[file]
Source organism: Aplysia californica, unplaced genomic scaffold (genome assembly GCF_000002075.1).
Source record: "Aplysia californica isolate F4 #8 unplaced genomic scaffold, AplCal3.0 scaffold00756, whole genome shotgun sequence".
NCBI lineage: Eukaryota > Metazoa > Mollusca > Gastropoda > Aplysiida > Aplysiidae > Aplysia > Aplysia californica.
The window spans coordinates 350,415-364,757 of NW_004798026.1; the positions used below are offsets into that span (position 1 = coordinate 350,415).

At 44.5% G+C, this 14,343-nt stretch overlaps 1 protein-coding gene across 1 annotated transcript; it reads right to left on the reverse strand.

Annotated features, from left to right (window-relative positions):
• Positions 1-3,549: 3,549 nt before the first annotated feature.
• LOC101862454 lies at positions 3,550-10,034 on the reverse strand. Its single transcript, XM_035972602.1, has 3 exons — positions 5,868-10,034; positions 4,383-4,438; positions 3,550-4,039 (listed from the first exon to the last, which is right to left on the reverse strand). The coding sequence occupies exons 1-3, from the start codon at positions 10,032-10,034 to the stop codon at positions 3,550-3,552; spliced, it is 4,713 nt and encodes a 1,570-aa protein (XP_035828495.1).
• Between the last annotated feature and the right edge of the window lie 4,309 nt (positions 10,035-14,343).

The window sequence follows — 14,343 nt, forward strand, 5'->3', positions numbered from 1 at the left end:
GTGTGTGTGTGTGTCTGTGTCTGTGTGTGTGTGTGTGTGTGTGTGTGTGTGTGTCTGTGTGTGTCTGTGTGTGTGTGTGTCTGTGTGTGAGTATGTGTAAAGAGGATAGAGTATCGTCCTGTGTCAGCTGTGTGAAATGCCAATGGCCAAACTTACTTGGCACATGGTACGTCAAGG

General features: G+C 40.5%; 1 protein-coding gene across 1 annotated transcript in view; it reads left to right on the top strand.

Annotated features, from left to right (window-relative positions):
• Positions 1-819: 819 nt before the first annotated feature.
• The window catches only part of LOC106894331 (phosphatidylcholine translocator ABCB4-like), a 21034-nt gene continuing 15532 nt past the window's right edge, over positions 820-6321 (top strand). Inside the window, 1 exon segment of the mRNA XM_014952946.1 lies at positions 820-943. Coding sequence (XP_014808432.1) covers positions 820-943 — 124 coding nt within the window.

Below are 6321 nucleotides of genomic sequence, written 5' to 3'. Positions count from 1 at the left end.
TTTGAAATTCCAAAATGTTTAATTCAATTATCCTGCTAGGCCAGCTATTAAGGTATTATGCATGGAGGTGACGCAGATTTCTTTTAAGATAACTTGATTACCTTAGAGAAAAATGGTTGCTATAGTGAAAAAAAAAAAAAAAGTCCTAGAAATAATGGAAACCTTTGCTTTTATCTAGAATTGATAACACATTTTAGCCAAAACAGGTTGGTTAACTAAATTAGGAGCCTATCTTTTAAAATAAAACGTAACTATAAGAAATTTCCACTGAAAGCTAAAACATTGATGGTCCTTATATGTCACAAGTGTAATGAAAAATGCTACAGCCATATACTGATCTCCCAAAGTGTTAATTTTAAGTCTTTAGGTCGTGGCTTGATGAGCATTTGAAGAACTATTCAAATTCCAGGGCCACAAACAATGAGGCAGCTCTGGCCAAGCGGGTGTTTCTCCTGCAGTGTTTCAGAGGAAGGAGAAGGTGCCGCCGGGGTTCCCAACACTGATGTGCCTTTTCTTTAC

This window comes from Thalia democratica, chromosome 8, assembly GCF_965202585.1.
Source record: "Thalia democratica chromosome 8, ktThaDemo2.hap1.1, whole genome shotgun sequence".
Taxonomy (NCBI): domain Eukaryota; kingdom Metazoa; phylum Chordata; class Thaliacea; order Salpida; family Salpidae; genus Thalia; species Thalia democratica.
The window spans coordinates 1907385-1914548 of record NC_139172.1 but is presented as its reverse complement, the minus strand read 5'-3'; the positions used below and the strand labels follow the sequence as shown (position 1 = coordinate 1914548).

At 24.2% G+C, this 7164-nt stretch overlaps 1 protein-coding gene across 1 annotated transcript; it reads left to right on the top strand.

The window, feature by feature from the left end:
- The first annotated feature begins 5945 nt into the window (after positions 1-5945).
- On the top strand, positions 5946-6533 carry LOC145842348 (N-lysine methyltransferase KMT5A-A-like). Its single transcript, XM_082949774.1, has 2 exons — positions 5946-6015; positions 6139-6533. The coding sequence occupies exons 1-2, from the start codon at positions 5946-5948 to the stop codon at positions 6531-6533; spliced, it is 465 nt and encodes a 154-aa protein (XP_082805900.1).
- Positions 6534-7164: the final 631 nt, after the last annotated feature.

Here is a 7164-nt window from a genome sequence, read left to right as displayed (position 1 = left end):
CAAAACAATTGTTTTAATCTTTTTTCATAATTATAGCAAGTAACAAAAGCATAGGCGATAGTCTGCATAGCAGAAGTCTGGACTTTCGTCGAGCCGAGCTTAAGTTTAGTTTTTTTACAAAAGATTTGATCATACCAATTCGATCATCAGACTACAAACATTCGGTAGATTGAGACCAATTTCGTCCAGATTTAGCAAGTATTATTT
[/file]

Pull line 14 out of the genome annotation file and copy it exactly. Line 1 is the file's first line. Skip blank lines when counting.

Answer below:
• Positions 1-819: 819 nt before the first annotated feature.